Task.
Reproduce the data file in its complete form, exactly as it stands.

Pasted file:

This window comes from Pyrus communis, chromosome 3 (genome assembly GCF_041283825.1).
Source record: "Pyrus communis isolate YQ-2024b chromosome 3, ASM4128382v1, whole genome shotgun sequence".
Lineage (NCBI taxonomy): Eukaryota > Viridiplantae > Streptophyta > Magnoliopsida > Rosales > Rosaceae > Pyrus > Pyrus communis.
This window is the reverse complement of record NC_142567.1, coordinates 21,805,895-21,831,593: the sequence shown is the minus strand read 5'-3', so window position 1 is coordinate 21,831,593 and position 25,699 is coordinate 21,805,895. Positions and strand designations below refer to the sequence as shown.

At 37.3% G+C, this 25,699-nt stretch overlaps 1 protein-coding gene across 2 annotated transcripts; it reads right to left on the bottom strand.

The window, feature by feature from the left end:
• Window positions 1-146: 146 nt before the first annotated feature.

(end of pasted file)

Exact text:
This window comes from Pyrus communis, chromosome 3 (genome assembly GCF_041283825.1).
Source record: "Pyrus communis isolate YQ-2024b chromosome 3, ASM4128382v1, whole genome shotgun sequence".
Lineage (NCBI taxonomy): Eukaryota > Viridiplantae > Streptophyta > Magnoliopsida > Rosales > Rosaceae > Pyrus > Pyrus communis.
This window is the reverse complement of record NC_142567.1, coordinates 21,805,895-21,831,593: the sequence shown is the minus strand read 5'-3', so window position 1 is coordinate 21,831,593 and position 25,699 is coordinate 21,805,895. Positions and strand designations below refer to the sequence as shown.

At 37.3% G+C, this 25,699-nt stretch overlaps 1 protein-coding gene across 2 annotated transcripts; it reads right to left on the bottom strand.

The window, feature by feature from the left end:
• Window positions 1-146: 146 nt before the first annotated feature.